Let us thrive under the blond Sun

Rusticating in the makeshift stalls on the pavements of  Dum Dum Road close to Nagerbazare in the vicinity of Kolkata airport, travel artisans try to eke out a living under the lashes of the pandemic.

When lockdown forced the closure of fairs and exhibitions across the world shutting the source of income of artists who would put up stalls in various fairs across small and big cities, around 40 odd artisans from all across Bengal put up makeshift stalls alongside a busy stretch of Dum Dum Road close to Nagerbazar, a couple of kilometres afar from Calcutta airport.

Inhabitants of a small village called Pingla in East Midnapore, mostly Patachitra folk artists are storytellers who used to narrate the tales of Radha-Krishna, of how the fish wed, of Ma Manasa and Devi Durga — fables they illustrated on colourfully painted scrolls of cloth-backed paper.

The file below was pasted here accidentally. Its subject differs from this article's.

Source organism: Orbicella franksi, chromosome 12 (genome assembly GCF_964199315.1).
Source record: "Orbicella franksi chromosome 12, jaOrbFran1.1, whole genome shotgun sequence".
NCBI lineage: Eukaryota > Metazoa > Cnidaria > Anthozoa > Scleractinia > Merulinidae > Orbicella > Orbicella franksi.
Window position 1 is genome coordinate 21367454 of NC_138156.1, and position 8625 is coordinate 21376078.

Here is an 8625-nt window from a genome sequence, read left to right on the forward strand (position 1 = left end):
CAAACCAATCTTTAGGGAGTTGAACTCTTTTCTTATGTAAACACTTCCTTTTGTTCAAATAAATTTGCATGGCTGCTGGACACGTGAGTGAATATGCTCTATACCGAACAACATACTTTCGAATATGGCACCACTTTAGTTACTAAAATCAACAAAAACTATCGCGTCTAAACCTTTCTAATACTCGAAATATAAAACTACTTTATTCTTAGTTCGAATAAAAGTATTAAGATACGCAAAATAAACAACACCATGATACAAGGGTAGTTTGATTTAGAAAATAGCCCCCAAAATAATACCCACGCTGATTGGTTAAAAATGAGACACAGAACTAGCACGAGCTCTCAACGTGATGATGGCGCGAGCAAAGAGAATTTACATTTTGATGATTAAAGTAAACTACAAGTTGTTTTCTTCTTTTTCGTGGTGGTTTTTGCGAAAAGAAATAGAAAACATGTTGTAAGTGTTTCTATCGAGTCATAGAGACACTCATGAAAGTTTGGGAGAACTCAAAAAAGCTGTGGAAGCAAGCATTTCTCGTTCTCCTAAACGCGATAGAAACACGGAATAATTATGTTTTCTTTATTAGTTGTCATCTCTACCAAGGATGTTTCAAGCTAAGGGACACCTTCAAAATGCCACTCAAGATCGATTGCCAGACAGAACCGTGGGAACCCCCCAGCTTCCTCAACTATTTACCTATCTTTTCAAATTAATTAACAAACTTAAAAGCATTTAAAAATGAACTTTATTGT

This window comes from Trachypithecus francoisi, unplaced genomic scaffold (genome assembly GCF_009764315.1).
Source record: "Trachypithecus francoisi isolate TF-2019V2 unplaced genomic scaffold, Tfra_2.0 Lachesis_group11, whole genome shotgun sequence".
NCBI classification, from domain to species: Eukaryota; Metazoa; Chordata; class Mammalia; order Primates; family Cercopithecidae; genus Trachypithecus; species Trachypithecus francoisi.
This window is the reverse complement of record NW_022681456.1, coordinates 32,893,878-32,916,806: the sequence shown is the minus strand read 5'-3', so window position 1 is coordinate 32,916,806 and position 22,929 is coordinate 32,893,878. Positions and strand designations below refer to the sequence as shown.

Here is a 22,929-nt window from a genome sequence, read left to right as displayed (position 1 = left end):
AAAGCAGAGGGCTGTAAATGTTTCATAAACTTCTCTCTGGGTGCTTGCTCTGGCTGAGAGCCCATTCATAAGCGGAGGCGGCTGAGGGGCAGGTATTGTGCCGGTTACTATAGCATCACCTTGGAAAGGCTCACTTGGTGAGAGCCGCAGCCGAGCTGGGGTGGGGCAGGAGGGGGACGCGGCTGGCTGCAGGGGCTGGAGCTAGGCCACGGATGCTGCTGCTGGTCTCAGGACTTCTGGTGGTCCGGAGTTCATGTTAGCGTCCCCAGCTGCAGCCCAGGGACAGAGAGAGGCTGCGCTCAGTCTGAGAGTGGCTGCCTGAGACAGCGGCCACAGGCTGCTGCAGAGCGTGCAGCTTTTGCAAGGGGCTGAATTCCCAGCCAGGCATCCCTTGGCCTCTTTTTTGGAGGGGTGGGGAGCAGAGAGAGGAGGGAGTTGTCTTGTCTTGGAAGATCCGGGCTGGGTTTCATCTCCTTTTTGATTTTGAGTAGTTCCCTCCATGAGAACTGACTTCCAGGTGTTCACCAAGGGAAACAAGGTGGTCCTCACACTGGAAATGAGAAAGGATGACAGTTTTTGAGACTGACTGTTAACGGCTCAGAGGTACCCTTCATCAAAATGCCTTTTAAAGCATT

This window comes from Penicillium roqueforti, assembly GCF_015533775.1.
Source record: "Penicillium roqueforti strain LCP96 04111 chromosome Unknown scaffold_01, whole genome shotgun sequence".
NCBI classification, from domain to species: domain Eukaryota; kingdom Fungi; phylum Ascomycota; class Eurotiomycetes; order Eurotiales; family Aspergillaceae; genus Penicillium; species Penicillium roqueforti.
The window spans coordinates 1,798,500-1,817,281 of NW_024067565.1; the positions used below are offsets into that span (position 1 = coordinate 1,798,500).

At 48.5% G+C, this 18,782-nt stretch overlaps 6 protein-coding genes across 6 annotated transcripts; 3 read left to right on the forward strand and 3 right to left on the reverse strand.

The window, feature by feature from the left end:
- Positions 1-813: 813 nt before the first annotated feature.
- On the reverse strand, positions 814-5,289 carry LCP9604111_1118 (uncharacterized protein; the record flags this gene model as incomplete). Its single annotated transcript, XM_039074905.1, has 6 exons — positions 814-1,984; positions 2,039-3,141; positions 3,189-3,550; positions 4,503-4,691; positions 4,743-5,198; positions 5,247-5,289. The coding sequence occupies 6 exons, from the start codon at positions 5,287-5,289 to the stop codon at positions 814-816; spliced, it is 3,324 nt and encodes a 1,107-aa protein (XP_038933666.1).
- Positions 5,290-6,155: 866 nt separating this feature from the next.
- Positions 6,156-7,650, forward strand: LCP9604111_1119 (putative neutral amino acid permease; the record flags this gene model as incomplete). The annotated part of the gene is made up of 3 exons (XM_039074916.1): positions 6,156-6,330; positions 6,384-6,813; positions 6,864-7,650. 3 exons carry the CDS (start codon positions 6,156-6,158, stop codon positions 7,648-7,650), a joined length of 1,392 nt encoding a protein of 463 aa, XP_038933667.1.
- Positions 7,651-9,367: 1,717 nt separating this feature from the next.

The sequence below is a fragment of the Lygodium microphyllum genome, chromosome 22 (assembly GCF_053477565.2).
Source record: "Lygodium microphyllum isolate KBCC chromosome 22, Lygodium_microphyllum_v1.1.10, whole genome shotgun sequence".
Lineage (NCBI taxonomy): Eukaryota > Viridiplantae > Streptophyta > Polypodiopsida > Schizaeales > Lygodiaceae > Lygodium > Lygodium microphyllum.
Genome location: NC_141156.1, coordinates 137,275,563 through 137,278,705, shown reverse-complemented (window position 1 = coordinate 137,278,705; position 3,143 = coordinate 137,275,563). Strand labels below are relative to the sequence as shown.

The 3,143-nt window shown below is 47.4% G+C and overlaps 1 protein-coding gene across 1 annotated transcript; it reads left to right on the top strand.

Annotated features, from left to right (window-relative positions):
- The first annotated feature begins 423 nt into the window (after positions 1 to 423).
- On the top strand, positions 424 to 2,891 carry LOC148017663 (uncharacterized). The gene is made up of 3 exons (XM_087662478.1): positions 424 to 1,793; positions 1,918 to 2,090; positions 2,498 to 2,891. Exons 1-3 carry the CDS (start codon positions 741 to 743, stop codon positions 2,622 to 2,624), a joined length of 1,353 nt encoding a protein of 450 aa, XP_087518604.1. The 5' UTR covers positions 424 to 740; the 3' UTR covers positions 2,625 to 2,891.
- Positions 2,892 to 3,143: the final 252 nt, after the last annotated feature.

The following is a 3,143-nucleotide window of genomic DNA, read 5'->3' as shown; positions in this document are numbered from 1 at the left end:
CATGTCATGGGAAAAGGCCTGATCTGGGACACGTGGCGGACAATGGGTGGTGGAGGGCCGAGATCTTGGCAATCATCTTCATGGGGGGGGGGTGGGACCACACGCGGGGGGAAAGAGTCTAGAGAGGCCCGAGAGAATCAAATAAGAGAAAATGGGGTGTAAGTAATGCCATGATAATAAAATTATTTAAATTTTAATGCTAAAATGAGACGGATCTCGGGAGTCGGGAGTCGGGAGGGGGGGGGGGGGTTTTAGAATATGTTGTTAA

At present, they paint various bespoke articles like — saris, dupattas, t-shirts, kurtas, trays, bottles, lanterns, cups, and kettles. They were bound to come out of village and tramp as the tourist footfall came to none during the severe pandemic. In pre-pandemic times, the village would have a steady influx of tourists.

Apart from patachitra artists, there were jewellery-makers (meenakari), woodworkers, a buffalo horn artists, people with clothes they designed or embroidered, women with hats, bags and coasters they had woven out of jute, potters and ceramic-makers. With Durga Puja around the corner, they were hoping that fellow Bengali mates would shell out greenbacks in the spirit of celebrations.

There are artisans from historic Kolaghat in Howrah are selling dainty assortments like birds, animals, salt cellars, ashtrays, and fine-toothed combs made of buffalo horn. They buy horns from Uluberia, then cuts and carves them meticulously.

Buying directly from artisans has a strange elevating experience as one gets the chance to strike up a conversation, explain what he or she is exactly looking for and what is the purpose behind it.

Cover image by The Telegraph


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